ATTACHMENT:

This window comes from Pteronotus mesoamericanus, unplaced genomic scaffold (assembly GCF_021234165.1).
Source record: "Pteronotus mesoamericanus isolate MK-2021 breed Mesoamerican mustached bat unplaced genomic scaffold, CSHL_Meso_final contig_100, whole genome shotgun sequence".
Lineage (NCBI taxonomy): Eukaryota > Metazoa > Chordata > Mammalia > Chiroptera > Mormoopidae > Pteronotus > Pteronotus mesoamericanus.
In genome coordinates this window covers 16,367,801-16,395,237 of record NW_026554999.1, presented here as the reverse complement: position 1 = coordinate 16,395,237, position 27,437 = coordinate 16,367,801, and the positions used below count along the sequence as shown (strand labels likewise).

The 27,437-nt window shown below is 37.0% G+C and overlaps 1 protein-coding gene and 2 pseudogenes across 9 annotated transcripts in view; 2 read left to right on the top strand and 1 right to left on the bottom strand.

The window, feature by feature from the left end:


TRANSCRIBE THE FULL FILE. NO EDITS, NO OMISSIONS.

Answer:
This window comes from Pteronotus mesoamericanus, unplaced genomic scaffold (assembly GCF_021234165.1).
Source record: "Pteronotus mesoamericanus isolate MK-2021 breed Mesoamerican mustached bat unplaced genomic scaffold, CSHL_Meso_final contig_100, whole genome shotgun sequence".
Lineage (NCBI taxonomy): Eukaryota > Metazoa > Chordata > Mammalia > Chiroptera > Mormoopidae > Pteronotus > Pteronotus mesoamericanus.
In genome coordinates this window covers 16,367,801-16,395,237 of record NW_026554999.1, presented here as the reverse complement: position 1 = coordinate 16,395,237, position 27,437 = coordinate 16,367,801, and the positions used below count along the sequence as shown (strand labels likewise).

The 27,437-nt window shown below is 37.0% G+C and overlaps 1 protein-coding gene and 2 pseudogenes across 9 annotated transcripts in view; 2 read left to right on the top strand and 1 right to left on the bottom strand.

The window, feature by feature from the left end: